Because our thoughts and hearts are turned towards the tragic situation caused by the earthquake and tsunami in Japan – we are proud to be a founding partner of #JapanLife an initiative to raise awareness.
Couple this with our passion for the Japanese way of life equals a jam-packed week where we are going to visit not one but two of our favorite spas in Japan as we continue our 2011 around the world spa tour (See under Daydream above!). And let’s not forget, per our usual format we will share “Bring it Home” ideas throughout the week!
So let’s put on our kimonos and show Japan our support! Our first spa is the Tobira Spa Resort Myojinkan.
Driving 1050 meters up from Matsumoto City in Nagano! Look what awaits! The demure resort Tobira Onsen, Myojinkan pays homage to the national park, tucked into the Northern Japan Alps amidst snowy mountains and hot springs. Though it’s deemed a spa resort it is more like a boutique with only 30 rooms and 15 suites.
The focus at Myojinkan is not on traditional spa services. Rather, it is on truly rejuvenating your body and spirit from the inside out. And at such a small property, the experience is contemplative, restorative and meditative as you commune with nature and restore your mind.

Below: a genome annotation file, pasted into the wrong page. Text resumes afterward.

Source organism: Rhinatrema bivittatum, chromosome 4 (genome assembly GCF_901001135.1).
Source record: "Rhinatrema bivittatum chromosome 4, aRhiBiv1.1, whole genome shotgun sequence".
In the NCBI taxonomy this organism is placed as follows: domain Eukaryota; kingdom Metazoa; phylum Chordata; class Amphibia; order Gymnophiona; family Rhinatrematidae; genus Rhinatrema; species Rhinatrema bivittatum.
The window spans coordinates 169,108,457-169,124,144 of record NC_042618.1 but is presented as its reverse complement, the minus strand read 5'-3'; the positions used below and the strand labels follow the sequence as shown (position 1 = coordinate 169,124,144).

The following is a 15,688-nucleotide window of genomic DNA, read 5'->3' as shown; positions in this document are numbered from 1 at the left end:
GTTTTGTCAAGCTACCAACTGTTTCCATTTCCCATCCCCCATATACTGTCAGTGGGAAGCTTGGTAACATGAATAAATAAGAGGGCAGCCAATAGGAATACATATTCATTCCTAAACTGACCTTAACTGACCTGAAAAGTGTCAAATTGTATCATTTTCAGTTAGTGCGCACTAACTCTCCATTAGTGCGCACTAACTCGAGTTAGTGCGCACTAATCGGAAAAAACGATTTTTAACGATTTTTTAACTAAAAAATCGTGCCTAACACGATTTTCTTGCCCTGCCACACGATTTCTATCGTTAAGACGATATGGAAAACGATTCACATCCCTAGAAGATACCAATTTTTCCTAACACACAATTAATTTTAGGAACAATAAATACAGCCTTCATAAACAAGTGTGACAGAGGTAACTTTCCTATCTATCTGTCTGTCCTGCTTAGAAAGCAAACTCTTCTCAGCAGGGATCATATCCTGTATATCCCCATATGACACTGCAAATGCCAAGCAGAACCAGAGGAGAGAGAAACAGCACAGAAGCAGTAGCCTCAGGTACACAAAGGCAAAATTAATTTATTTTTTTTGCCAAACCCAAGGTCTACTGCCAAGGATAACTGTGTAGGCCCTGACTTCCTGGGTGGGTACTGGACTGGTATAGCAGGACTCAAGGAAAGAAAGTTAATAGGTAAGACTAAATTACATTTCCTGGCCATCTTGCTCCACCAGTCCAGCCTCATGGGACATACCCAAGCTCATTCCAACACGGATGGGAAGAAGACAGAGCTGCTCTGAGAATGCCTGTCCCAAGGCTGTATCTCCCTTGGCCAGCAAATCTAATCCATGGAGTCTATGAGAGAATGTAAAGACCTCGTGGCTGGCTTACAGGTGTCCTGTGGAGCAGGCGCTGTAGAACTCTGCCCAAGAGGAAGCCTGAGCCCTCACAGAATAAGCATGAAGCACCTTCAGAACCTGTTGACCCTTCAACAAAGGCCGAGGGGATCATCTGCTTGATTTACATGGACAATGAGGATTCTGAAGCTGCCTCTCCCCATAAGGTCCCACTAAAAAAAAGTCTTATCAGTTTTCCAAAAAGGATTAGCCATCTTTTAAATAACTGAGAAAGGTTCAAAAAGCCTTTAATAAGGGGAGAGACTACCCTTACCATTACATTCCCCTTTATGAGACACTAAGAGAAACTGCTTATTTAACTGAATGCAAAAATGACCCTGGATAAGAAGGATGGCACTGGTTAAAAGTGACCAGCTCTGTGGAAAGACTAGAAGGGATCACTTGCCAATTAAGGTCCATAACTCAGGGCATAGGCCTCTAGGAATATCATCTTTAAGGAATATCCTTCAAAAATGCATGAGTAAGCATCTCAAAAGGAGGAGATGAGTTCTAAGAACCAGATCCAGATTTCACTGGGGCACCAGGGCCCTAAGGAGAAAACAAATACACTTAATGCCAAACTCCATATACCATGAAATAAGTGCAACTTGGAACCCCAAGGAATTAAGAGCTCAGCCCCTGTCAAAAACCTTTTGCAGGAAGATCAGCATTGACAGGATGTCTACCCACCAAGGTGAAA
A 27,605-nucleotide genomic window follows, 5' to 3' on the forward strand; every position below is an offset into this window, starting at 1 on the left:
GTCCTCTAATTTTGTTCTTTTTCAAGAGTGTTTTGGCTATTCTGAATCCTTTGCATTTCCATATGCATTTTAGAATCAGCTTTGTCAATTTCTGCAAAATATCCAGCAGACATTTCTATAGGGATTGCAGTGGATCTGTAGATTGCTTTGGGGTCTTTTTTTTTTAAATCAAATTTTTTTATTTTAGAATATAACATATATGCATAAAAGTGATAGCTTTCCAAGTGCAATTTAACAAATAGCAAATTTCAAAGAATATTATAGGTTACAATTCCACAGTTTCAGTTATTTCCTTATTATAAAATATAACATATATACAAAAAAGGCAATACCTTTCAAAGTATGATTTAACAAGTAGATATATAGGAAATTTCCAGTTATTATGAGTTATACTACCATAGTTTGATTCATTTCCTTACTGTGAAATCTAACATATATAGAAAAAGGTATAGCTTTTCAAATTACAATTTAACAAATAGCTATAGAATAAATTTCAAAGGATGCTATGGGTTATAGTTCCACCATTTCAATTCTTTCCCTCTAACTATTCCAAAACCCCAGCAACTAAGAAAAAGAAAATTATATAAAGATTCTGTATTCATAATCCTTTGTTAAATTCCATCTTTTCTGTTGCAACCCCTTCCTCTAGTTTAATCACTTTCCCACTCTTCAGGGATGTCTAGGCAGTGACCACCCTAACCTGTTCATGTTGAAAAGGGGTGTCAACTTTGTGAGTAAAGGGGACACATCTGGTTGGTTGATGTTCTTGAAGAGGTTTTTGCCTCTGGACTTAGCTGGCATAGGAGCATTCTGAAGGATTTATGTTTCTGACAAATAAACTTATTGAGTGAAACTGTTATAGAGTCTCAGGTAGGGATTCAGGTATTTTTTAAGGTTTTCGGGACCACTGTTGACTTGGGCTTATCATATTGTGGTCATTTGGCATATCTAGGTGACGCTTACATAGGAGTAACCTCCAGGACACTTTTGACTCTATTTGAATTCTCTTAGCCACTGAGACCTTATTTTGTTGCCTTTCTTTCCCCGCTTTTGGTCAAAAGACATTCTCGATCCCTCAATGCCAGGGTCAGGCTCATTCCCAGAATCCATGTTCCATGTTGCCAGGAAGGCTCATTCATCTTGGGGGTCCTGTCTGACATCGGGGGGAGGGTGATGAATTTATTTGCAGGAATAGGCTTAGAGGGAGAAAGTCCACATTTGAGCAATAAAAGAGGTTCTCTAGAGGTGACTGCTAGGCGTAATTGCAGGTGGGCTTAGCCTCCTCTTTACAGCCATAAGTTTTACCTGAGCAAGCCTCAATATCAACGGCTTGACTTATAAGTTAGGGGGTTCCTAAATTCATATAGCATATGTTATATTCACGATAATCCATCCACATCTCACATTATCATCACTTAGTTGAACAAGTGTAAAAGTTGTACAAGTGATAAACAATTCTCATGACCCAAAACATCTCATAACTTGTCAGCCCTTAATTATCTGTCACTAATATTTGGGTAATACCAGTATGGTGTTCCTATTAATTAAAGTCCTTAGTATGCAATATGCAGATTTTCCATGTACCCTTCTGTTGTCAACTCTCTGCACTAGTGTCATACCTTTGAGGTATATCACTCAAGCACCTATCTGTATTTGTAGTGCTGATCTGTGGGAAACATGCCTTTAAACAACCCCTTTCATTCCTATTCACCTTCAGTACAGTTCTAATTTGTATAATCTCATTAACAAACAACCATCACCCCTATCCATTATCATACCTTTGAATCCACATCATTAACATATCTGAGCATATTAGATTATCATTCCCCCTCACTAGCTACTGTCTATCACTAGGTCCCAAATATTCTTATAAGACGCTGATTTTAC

In fact only the typical spa spaces are the sauna and aroma room. Where you can bathe in a fragrant jasmine or have a massage while being immersed in the view of the forest.
The curative powers of their world famous hot springs are know throughout Japan to bring long life to the residents of this area. Legend has it the Japanese gods bathed in them. As Myojinkan’s guest, we get to partake in them as well – heck I think I’d like to sneak some home in my suitcase! A warm soak is particularly lovely on a cold day.
If you feel the need for an excursion, how about a day trip to the Matsumoto Castle. Definitely worth a look, the castle appears to float on the water!
Upon our return, let’s try out a few of the other baths offered here. Alternating hot and cold baths increases circulation, encourages weight loss and is good for the digestion. Doesn’t having multiple baths in one day feel decadent?
For dinner, indulge healthily and deliciously in a microbiotic kaiseki (a traditional Japanese multi-course dinner) in the traditional dining room. Your kaiseki will include: an appetizer, sashimi, a simmered dish, a grilled dish, and a steamed course. Love how the different preparations are combined.
Retiring to our rooms after a fulfilling, soul nourishing day. Good Night!
SpaHome Myojinkan: Stay tuned throughout the week, we’ll have ways to:
-a multi-course Kaiseki meal for you to cook for your family
-decorating ideas for a traditional Japanese dining room
-how to feng shui your bed.
Plus, a new Japanese spa profiled on Wednesday!